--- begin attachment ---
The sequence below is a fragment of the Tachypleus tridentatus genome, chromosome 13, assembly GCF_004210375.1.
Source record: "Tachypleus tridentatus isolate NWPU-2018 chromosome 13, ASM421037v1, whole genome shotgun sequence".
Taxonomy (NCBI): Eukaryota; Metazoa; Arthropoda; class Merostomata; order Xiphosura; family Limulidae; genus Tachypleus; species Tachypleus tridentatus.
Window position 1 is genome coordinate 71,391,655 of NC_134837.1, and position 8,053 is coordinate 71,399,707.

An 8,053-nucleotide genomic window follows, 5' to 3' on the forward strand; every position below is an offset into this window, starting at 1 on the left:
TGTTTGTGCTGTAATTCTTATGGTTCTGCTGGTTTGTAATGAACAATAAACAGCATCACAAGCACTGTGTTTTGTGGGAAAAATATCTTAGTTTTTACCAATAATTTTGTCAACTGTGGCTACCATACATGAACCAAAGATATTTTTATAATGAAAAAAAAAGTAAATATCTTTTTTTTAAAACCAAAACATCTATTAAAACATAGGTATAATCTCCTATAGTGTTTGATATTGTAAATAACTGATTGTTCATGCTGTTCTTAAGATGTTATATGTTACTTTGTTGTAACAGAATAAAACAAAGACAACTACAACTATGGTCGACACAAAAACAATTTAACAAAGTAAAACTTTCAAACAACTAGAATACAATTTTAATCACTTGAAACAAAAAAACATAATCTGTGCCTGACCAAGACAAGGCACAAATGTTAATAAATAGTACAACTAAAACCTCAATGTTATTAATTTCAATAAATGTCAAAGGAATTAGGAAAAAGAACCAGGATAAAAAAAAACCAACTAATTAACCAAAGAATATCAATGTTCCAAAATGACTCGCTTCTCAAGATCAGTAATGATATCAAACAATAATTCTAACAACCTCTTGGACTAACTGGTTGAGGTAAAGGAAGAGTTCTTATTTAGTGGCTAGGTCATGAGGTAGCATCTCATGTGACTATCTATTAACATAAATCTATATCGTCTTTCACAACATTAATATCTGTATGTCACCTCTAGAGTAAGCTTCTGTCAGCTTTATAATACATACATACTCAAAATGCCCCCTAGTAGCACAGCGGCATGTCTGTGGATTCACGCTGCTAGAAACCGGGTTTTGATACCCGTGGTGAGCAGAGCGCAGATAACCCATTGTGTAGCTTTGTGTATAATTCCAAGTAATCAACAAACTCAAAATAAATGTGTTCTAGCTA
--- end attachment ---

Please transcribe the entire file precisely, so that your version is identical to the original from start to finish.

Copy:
The sequence below is a fragment of the Tachypleus tridentatus genome, chromosome 13, assembly GCF_004210375.1.
Source record: "Tachypleus tridentatus isolate NWPU-2018 chromosome 13, ASM421037v1, whole genome shotgun sequence".
Taxonomy (NCBI): Eukaryota; Metazoa; Arthropoda; class Merostomata; order Xiphosura; family Limulidae; genus Tachypleus; species Tachypleus tridentatus.
Window position 1 is genome coordinate 71,391,655 of NC_134837.1, and position 8,053 is coordinate 71,399,707.

An 8,053-nucleotide genomic window follows, 5' to 3' on the forward strand; every position below is an offset into this window, starting at 1 on the left:
TGTTTGTGCTGTAATTCTTATGGTTCTGCTGGTTTGTAATGAACAATAAACAGCATCACAAGCACTGTGTTTTGTGGGAAAAATATCTTAGTTTTTACCAATAATTTTGTCAACTGTGGCTACCATACATGAACCAAAGATATTTTTATAATGAAAAAAAAAGTAAATATCTTTTTTTTAAAACCAAAACATCTATTAAAACATAGGTATAATCTCCTATAGTGTTTGATATTGTAAATAACTGATTGTTCATGCTGTTCTTAAGATGTTATATGTTACTTTGTTGTAACAGAATAAAACAAAGACAACTACAACTATGGTCGACACAAAAACAATTTAACAAAGTAAAACTTTCAAACAACTAGAATACAATTTTAATCACTTGAAACAAAAAAACATAATCTGTGCCTGACCAAGACAAGGCACAAATGTTAATAAATAGTACAACTAAAACCTCAATGTTATTAATTTCAATAAATGTCAAAGGAATTAGGAAAAAGAACCAGGATAAAAAAAAACCAACTAATTAACCAAAGAATATCAATGTTCCAAAATGACTCGCTTCTCAAGATCAGTAATGATATCAAACAATAATTCTAACAACCTCTTGGACTAACTGGTTGAGGTAAAGGAAGAGTTCTTATTTAGTGGCTAGGTCATGAGGTAGCATCTCATGTGACTATCTATTAACATAAATCTATATCGTCTTTCACAACATTAATATCTGTATGTCACCTCTAGAGTAAGCTTCTGTCAGCTTTATAATACATACATACTCAAAATGCCCCCTAGTAGCACAGCGGCATGTCTGTGGATTCACGCTGCTAGAAACCGGGTTTTGATACCCGTGGTGAGCAGAGCGCAGATAACCCATTGTGTAGCTTTGTGTATAATTCCAAGTAATCAACAAACTCAAAATAAATGTGTTCTAGCTA